In what he had billed as a major economic policy address, Mr. Gephardt called for a push to develop technology that would allow the nation to supply all its own energy; a tax credit for college tuition and a program to encourage new teachers; a new system to make pensions safer and more easily moved from employer to employer, while allowing people as young as 55 to buy into the Medicare system; and greater government investment in new technologies.

Mr. Greenspan appeared on Capitol Hill as the Senate continued to debate a proposed economic recovery package without making any progress in resolving deep partisan differences over what the package should contain.

Asked whether the economy still needed a quick jolt from increased spending or tax cuts, Mr. Greenspan said he was conflicted about the pros and cons. He said that the economy would recover without a stimulus bill, but that it might need help later in the year if the recovery proves to be lackluster.

Asked today whether the tax cut had helped the economy last year, Mr. Greenspan said it had. But he also said the deterioration of the budget surplus — in part because of the tax cut — had put upward pressure on long-term interest rates, putting a brake on economic growth.

Mr. Greenspan continued to walk a fine line between defending his endorsement of a big tax cut last year and sticking by his long-held position that fiscal responsibility and debt reduction are essential to the nation's long-term economic health.

But he acknowledged that what he thought last year was a major threat — that the debt would be paid down too rapidly — had evaporated, and that his focus now had returned to paying off the debt.

Commentary:
There are two ways to look at this story. First, Greenspan admits he was wrong about tax cuts, the economy, surpluses and the debt or Greenspan knew exactly what he was doing.

Greenspan increased interest rates in 93 and 94 so the democrats would be blamed for higher interest rates. Then he raised them again from 99-00 so the economy would slow enough to get Bush into office and into a recession so the tax cut would better sell.

Greenspan is fully aware there's no mood in congress to repeal his tax cut so he now sets up the blame game...don't blame him for the debt...blame congress. Bush--always playing the puppet, will do the same. But we know better.


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Bush Policy on Releasing Records Differs in Case of Clinton Ones
NYTimes.com/Business

WASHINGTON, Jan. 31 — President Bush and Vice President Dick Cheney have said their refusal to give Congress information about the administration's contacts with energy industry executives was based on the executive branch's fundamental right to receive "unvarnished" advice from people outside the government.

But two months ago, the Bush administration authorized the release to Congress of thousands of e-mail communications by senior White House officials in the Clinton administration, including messages sent by outside advisers and senior aides to Vice President Al Gore.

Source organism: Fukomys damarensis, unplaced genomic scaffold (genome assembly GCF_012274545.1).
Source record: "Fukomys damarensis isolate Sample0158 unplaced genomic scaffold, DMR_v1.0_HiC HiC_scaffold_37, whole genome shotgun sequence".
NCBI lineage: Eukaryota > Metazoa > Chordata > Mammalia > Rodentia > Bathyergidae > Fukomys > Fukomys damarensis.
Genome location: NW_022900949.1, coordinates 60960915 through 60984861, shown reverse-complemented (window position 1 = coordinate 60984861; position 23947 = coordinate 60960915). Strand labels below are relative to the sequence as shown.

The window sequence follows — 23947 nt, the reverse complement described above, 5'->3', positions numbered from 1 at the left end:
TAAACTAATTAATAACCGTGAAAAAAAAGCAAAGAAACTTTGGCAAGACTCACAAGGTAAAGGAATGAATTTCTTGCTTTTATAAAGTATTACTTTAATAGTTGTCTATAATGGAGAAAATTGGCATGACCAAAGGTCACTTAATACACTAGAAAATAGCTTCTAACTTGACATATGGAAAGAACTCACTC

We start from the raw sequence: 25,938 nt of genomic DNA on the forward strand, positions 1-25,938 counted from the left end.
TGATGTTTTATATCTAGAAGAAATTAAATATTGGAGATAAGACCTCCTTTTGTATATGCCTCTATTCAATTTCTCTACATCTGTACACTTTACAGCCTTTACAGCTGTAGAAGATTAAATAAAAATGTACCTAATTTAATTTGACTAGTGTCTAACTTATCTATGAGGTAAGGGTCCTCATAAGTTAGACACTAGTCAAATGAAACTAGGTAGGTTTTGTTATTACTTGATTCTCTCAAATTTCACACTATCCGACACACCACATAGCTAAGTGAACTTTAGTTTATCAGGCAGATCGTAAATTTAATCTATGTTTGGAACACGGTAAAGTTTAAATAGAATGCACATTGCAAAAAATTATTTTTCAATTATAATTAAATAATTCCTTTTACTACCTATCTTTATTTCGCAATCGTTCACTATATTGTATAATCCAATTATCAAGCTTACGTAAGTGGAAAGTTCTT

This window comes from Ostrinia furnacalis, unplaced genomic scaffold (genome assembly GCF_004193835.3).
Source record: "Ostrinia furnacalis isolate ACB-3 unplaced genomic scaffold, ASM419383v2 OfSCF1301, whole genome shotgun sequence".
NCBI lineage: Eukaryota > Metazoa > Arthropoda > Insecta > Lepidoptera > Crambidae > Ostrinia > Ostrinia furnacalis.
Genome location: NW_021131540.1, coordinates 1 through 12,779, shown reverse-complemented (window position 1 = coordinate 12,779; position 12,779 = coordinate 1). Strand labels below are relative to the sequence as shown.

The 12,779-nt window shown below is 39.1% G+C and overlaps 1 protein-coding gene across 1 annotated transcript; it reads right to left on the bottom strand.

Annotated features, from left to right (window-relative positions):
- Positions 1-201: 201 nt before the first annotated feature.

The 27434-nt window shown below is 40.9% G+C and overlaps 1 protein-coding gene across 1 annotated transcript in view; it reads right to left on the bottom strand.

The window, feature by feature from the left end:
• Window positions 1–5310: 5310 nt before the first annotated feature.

With the approval of the Bush administration, the National Archives and Record Administration turned over to the House Committee on Government Reform 2,000 pages of Clinton White House e-mail messages. The committee is headed by Representative Dan Burton, the Indiana Republican who requested the records in September.

The Bush administration also allowed the release to Congress of White House notes of conversations on some of President Bill Clinton's 11th-hour pardon decisions.

The electronic messages, dating to 1995, deal with a wide variety of campaign finance issues. They include e-mail messages to Mr. Gore from senior aides, including his general counsel and chief of staff. They also include e-mail from people outside the government to senior White House officials, including Mr. Gore. Lawyers for Mr. Clinton and Mr. Gore did not raise objections to their release.

Representative Henry A. Waxman of California, the ranking Democrat on the Government Reform Committee, however, said the White House policy on confidentiality of executive branch records was inconsistent.

"When the administration claims it is acting out of principle, it needs to be consistent," Mr. Waxman said. "But here there's no consistency."

The release of those messages on Nov. 28 and Dec. 24 was not the first time last year that the Bush administration raised no objections to the release to Congress of documents or e-mail messages from the Clinton administration.

On five previous occasions, the archives released records of contacts with outside parties seeking to influence Mr. Clinton's last-minute pardon decisions, including a transcript of a conversation between Mr. Clinton and Prime Minister Ehud Barak of Israel relating to the pardon application of the billionaire fugitive Marc Rich. Again, the Bush administration raised no objections.

In a letter to the committee, the archives said the Bush administration had waived any state-secret privilege to allow the notes of the conversations with Mr. Barak to be released.